It certainly got the mans attention! I suspect he thought here comes my dinner. Boy was he in for a surprise!
Peter looked him in the eyes and said what has been recorded for us in HIStory. “Silver or gold I do not have, but what I have I give you. In the name of Jesus Christ of Nazareth, walk.” (Acts 3:6 (NIV). Who taught Peter this tactic? Was it in the evangelism 101 manual? What compelled Peter to say such a thing?
Well if this passage was simply Peter’s story we might have been told by him why he did it. But this is HIStory. The story of God who works through ordinary people to do extraordinary things!
The God who just the previous chapter sent forth a wind that shook the prayer room and fire descended upon it’s inhabitants causing them to speak previously unknown languages. It is HIStory…the Holy Spirit.
Say did you notice that the signs and wonders were not done by everyone but by the apostles only? And that everyone that saw those signs and wonders was filled with awe? There was a purpose back then for those signs and wonders. Those specific God encounters. Just as there is today. Those miracles bring people face to face with the fact that God exists and that He is able to do things we’ll never be able to explain. It takes God to move people who have been crippled since birth to their feet.
But God often uses ordinary people to do extraordinary things. Luke tells us that Peter, “(7) Took him by the right hand, … helped him up, and instantly the man’s feet and ankles became strong. (8) He jumped to his feet and began to walk. Then he went with them into the temple courts, walking and jumping, and praising God” (Acts 3:7-8 (NIV). Peter was just an ordinary man, a fisherman by trade. But the moment his hand touched the man crippled from birth, something happened. Something passed through Peter and ignited within that man. Actually it was Some One, not some thing! The One that passed through Peter into the man born lame was Jesus Christ! And this was yet another part of HIStory. In fact the Bible is all about Him.
What a gift! Most people look at his physical healing as the gift that day but the real gift is found in the second half of verse 8. “Then he (the once lame man) went with them into the temple courts, walking and jumping, and praising God” (8). The restriction of worshipping God was removed and he was instantly freed to worship and praise God like everyone else he had watched for the past forty years.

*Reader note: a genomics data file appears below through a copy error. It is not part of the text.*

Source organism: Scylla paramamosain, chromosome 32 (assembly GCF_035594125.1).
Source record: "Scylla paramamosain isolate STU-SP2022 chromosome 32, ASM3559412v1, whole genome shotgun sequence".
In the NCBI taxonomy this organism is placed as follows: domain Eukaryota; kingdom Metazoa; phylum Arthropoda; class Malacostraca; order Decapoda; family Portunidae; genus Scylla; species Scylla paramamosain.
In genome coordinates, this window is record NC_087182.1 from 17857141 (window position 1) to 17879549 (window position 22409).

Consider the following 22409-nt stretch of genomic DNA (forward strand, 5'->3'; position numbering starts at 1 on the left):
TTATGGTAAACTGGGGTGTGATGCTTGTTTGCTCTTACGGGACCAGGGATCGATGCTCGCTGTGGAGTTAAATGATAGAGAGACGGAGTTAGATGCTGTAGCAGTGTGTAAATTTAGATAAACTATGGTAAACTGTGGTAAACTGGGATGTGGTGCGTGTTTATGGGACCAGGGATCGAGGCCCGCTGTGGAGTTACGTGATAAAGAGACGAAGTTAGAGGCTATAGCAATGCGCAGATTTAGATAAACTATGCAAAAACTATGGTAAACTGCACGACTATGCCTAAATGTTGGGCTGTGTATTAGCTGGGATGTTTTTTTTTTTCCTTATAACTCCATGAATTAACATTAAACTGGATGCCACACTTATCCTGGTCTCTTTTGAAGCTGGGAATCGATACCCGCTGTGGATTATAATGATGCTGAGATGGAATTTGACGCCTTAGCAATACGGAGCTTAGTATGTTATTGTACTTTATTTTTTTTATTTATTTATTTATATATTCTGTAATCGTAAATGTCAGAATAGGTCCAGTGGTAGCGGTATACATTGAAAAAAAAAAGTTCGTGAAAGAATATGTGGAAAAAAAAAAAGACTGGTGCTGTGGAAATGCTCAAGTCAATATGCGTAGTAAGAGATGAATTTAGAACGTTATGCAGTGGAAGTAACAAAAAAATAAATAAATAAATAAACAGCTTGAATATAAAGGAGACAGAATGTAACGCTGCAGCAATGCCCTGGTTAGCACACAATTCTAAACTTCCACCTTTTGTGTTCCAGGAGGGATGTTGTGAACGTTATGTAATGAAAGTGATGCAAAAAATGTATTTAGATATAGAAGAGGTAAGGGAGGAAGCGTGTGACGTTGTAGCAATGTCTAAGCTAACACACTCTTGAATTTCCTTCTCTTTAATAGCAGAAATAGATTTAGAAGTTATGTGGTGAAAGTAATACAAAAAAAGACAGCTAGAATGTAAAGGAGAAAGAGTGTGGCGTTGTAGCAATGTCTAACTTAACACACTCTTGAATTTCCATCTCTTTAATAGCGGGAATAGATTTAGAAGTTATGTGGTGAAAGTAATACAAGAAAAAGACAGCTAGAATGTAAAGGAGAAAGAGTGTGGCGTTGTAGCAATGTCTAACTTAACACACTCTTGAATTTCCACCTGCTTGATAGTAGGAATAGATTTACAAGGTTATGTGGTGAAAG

Here is a couple of things I noticed from this part of HIStory. We see from Peter that sometimes the best hand out is a hand up. He helped the man get back on his feet by introducing him to the power of the risen Lord, giving Christ all the credit each step of the way. “In the name of Jesus Christ, walk”. Peter knew he had the authority to do this but he still had to exercise that authority in order to do this.
Notice too, Peter didn’t stop exercising authority as soon as the man jumped to his feet. That was only the start of this man’s faith journey. Peter and John actually went with him into the Temple courts. They came along side of the man for his first visit into God’s presence they didn’t just send him in on his own. He had no idea what to expect behind that gate!
And can you imagine that scene as this man put his whole body in action for everybody to see? Dr. Luke tells us that those feet and ankles that would have been useless for walking became instantly strengthened. And strong enough to not only carry the man’s weight but also to allow him to leap for joy in God’s presence!
Which was maybe not the decorum that the folks behind that gate were used to. Some nodding of the heads, some heartfelt prayers, maybe a chorus or Psalm or two. But jumping and leaping and praising God? A wet blanket could have easily been thrown on this man’s fire. But not while Peter and John joined in his excitement. The bible says, a cord of three stranded is pretty strong (cf. Eccl. 4:12).
And notice too, there was no shutting him up. Luke tell us his first impulse was to go and praise God in the midst of His people. We’d call that going to church in your old neighborhood where the people know you for who you were not who you have become. It is a powerful testimony when they see the new you standing there.
Luke says, “ 9 When all the people saw him walking and praising God, (10) they recognized him as the same man who used to sit begging at the temple gate called Beautiful, and they were filled with wonder and amazement at what had happened to him” (Acts 3:9-10 (NIV).
So what are you and I as old believers supposed to get from this passage? We can be like those who knew that man’s former way of life and be filled with wonder and amazement when new people come to faith by the power of the risen Lord. And we can rejoice with them knowing what lies ahead.
And we can be those who reach out a hand like Peter knowing that God can do exceedingly abundantly above what we can imagine when we are obedient to His call. And we can give new believers a fighting chance by pointing them to Christ alone who really does change lives and not making them our disciples but showing them through His Word how to be His.
Let’s dig deeper into HIStory
Acts 3:1-10 You and me making HIStory! Is God Still With US? Immanuel?
1. Why do we pray for people? Doesn’t God already know what they need?
2. Have you prayed for someone and they got immediately better?
3. Isaiah called the child of the virgin Immanuel which means? (Isaiah 7:14; 8:8; 9:6; Mt. 1:23, Lk 1:35, Jn. 1:1-2,)
4. Where were Peter & John going in verse 1? Why? ( Ps 55:17, Dan 6:10, Dan 9:21; Luke 1:10 )
5. When was the last time you went for a prayer meeting or Kesha? Was it work or play?
6. What important detail do we learn about the man Peter prayed for in verse 2? (Jn 9:1-11)
7. What did the man actually want? (4-6) Why did Peter pray? (Jn. 5:6; 2 Cor 8:9; 1 Peter 4:10; Mt 7:22-23)
8. Why did Peter lend a hand to the man? (Mark 1:31;5:41;9:27; Lk 13:13)
9. What did the man do at Peter’s request? (Isa 35:6; Jn 5:38-39; Ps. 103:1-3; Ps. 107:20-22; Lk 17:15-18; Lk 18:43)
10. What was the crowd’s reaction?